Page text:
The nonprofit, nonpartisan Rhode Island Public Expenditure Council on Tuesday will release its review of the Economic Development Corp.
The last big project the EDC was involved in left taxpayers on the hook for more than $75 million when 38 Studios collapsed.
The agency has been scrutinized several times.
Three years ago, a three-month study called for replacing all the directors at the EDC. Review commission chairman Al Verrechia characterized the organization as “a basket of frogs.”
“There’s an enormous amount of energy being expelled, but it’s not being channeled or focused,” Verrechia said in 2009.
Fourteen years earlier there was another reform.
“We used to have an economic development department in this state, and we restructured that into the Economic Development Corp. and the Economic Policy Council, and for a short time it did work,” Gary Sasse, a Bryant University professor, said Monday.
Sasse, a former head of the organization doing this latest review, said the EDC needs a vision and needs to be less of a top-down organization.
“It cannot be a government-dominated system. It has to be a true partnership between business and government,” Sasse said.
“You need the voice of the customer, and the voice of the customer are the business owners as well as the citizens,” said Karl Wadensten, a member of the EDC board of directors.
Wadensten, the only board member who voted against 38 Studios, said that deal relied too much on a sales pitch.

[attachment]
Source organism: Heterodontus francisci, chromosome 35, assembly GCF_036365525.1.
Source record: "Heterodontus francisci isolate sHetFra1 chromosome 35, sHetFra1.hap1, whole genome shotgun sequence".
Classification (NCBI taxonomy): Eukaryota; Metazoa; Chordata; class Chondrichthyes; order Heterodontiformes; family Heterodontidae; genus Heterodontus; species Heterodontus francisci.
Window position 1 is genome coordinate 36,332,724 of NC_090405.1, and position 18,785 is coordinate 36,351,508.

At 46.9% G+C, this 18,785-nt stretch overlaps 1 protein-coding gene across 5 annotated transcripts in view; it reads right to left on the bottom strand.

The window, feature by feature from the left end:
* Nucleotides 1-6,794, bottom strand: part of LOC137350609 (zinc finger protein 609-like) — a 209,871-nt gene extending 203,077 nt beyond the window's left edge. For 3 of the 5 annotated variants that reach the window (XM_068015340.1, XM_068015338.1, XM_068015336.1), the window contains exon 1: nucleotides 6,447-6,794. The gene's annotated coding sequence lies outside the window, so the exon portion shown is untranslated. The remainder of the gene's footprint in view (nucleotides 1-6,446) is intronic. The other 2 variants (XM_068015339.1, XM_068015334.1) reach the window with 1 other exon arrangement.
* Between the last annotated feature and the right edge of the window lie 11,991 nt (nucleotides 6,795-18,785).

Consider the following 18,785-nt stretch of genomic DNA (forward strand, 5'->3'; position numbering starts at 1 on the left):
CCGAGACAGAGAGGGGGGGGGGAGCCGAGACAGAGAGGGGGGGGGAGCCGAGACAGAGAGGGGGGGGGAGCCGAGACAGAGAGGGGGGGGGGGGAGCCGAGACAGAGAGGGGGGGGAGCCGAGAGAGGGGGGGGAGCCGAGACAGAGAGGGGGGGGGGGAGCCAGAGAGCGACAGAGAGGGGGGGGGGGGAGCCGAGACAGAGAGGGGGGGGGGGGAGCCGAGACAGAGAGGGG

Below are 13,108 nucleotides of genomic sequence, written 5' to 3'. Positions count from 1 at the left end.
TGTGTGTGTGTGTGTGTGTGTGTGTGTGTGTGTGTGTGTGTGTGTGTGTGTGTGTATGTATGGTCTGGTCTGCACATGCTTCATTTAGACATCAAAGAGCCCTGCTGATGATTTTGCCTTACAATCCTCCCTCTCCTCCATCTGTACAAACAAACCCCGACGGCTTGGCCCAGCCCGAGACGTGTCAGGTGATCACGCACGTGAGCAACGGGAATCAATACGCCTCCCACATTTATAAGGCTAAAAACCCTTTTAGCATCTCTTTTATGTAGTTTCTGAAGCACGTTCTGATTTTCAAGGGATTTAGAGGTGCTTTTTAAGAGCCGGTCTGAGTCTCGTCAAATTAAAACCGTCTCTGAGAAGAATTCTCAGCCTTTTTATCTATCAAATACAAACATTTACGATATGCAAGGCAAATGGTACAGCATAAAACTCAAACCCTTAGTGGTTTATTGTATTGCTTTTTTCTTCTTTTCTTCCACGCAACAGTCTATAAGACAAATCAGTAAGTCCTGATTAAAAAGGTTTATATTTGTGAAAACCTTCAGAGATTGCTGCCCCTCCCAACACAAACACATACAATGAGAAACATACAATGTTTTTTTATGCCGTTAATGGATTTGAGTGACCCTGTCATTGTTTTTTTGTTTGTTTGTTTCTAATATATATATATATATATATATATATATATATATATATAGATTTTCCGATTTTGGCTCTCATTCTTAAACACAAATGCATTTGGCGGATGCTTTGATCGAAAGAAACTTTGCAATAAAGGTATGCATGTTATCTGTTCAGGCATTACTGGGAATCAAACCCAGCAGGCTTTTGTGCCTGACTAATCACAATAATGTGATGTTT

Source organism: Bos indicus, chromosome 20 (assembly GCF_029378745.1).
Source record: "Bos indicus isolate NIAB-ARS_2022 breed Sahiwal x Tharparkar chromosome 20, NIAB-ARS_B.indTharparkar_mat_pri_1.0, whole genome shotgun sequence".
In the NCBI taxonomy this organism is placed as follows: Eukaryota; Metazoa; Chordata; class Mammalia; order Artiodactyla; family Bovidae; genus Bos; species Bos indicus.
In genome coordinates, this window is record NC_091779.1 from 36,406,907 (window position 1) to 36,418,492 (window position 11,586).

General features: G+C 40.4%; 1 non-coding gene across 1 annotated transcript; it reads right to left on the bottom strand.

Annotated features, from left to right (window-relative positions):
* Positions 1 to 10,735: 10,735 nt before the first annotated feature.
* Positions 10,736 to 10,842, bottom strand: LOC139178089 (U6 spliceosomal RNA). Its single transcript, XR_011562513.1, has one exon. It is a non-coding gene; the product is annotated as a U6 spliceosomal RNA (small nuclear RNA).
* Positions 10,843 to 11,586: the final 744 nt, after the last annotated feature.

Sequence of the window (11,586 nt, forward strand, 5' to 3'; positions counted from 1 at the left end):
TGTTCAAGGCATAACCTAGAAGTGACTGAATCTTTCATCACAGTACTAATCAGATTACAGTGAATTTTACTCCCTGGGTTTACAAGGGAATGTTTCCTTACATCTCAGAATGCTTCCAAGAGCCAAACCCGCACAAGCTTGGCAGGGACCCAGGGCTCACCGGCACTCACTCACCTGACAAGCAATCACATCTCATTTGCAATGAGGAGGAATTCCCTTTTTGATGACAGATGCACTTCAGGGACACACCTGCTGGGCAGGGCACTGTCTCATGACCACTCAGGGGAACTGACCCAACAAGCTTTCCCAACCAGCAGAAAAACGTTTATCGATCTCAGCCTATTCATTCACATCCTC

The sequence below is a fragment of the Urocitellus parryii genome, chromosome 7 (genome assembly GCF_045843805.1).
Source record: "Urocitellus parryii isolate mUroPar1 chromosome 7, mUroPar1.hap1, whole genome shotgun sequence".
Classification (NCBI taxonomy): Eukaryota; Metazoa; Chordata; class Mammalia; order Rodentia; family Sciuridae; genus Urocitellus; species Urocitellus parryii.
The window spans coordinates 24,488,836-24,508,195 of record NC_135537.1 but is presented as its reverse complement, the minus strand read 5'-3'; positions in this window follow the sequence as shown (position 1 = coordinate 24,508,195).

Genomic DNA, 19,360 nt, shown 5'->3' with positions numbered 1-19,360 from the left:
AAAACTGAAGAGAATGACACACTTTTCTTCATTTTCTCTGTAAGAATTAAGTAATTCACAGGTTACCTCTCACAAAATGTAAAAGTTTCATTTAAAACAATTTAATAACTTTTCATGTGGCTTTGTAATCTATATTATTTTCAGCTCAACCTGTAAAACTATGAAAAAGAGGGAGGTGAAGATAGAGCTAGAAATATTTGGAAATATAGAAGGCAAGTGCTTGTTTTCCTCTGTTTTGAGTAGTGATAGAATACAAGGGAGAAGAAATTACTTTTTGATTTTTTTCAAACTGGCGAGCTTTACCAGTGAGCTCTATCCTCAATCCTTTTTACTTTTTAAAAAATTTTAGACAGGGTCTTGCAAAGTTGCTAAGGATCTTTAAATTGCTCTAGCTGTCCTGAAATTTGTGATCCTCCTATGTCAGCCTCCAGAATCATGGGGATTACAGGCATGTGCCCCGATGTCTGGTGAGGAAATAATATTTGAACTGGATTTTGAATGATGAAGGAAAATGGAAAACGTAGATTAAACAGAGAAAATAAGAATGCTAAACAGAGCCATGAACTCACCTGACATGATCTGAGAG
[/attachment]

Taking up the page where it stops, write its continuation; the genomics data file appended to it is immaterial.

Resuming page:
“Don’t come with your assumptions. Don’t come with your opinions. Come with your facts,” Wadensten said.
University of Rhode Island business professor Edward Mazze agreed. He said too much political influence is outweighing business sense.
“On the 38 Studios deal, I think that was very apparent that I’m sure there were junior staffers who looked at the proposal and said, ‘My god, this is an awful lot of money to put into such a risky venture,’ whereas the senior staffers just kept looking at the jobs,” Mazze said.
“If we had a private sector underwriting the 38 Studios deal, do you still think we would have made it?” Sasse said. “It was a government-dominated process that was highly politically leveraged.”
Mazze said he thinks the agency’s ability to loan money should end. He said there’s no capacity for overseeing the money once it’s parceled out, which is another lesson from the 38 Studios deal.
The General Assembly’s Joint Committee on Economic Development plans to hold a public hearing at the State House at 4 p.m. Tuesday to discuss the report’s findings.